Be honest and upfront with your church leadership. Many churches are more than willing to make accommodations but just don’t know where to begin. Let them know the situation and don’t be afraid to ask them for their help. I know it can be difficult to let people into our personal lives, but it is important for your family to be able to attend church together. The leadership in the church cannot be expected to help, if they don’t know what the needs are.

Ask if you could bring the child into the church building when there is not a service going on. If you want your child to be able to sit in the sanctuary during a service, take them in when it is quiet and reward them just for sitting in the pew. Set a timer (starting at only few minutes if need be) and give them a special reward when the timer goes off. Be sure the reward is something they only get during this time so that it is worth the effort.

 If you want your child to go into Sunday School or Children’s Church, allow them to go into that particular room. Reward  them for just  going into the room, sitting at the table, ect.  Do this a few times before moving on. When your child becomes comfortable with this, ask if a children’s church worker can come in during a “practice” session and interact with the child (read a book, play a game, etc). Be patient, it maytake many times of doing this before they are ready to head back into service.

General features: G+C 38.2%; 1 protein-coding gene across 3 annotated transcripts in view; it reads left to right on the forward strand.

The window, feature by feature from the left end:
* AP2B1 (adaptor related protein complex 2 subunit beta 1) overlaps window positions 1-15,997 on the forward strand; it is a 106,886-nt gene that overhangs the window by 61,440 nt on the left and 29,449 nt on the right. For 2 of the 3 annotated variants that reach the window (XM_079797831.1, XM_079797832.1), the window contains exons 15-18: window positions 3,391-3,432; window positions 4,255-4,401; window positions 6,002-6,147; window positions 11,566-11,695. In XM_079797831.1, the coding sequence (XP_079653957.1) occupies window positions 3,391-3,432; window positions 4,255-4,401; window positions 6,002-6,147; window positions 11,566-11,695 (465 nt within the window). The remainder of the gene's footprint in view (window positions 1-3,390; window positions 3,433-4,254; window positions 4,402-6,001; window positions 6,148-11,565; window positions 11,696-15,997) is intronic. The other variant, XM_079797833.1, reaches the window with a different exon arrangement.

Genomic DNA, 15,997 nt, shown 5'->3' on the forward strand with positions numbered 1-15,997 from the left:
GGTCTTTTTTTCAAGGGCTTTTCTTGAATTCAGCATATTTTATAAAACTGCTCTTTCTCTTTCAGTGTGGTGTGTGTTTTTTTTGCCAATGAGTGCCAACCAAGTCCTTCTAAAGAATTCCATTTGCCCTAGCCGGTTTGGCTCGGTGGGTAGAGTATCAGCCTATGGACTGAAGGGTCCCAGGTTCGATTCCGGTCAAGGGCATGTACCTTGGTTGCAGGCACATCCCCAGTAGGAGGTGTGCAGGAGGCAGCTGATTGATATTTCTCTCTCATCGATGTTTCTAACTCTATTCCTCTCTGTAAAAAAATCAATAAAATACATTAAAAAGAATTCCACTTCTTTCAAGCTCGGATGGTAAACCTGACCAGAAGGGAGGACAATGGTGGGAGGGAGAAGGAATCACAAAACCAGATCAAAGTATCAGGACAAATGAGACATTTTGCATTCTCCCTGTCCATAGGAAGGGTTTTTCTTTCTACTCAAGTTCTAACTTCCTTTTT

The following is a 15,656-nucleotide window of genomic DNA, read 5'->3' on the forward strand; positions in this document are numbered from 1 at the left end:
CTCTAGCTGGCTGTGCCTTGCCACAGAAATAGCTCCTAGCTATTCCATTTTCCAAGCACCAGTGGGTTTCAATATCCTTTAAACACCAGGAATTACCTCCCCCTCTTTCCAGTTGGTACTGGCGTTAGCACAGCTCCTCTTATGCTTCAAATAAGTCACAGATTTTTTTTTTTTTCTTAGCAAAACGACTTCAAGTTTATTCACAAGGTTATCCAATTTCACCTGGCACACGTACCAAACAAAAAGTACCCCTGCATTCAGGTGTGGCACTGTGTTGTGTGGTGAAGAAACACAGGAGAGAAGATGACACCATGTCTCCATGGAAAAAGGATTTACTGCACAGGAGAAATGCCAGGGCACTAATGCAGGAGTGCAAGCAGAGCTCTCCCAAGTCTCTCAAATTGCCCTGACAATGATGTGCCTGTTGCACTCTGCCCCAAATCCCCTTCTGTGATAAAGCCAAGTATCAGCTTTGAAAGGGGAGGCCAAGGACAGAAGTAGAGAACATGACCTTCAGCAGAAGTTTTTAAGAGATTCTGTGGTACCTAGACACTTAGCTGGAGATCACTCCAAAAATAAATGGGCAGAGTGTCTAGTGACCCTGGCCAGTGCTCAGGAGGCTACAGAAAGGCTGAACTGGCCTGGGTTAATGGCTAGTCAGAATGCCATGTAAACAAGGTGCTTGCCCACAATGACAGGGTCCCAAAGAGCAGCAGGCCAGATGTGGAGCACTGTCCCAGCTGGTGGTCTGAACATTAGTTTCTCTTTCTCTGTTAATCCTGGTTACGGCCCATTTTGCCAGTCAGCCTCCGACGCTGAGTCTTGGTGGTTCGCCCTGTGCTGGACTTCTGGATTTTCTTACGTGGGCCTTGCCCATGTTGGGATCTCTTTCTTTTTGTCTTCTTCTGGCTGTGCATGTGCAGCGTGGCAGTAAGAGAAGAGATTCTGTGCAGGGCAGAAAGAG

Once you feel your child is ready for the real thing, ease them in slowly. I find Sunday School to be the best place to start if your child is bothered by crowds. Usually Sunday School classes are smaller and a more relaxed setting then children’s church. Be willing to sit in the class with your child for a few times to help them adjust. You may need to start out again in small increments of time. Set a timer for 10 minutes, reward the child and then go home. Build your way up to a full service.

If there is a particular part of the service (or class) that the child does like, focus on that as a place to build.  If they like the music, try coming in just for the music portion for a few Sundays and then leaving. Try to leave BEFORE it becomes too much. Slowly work your way up, always rewarding your child for completing the task you have asked of them (sitting in the pew for 15 minutes, etc).

If need be, consider working a backward approach to church. Come in for the last 10 minutes of service, When that goes well, try going in for the last 20 minutes and so on.

 Whatever you do, just remember that keeping it positive is the key. It may happen in a week or two, or it may take much longer, weeks or even months, but remember that you and your child with autism are a vital part of the church family. The important thing is to find what works for your child and your family, and to allow each of you to find your vital roles in the church.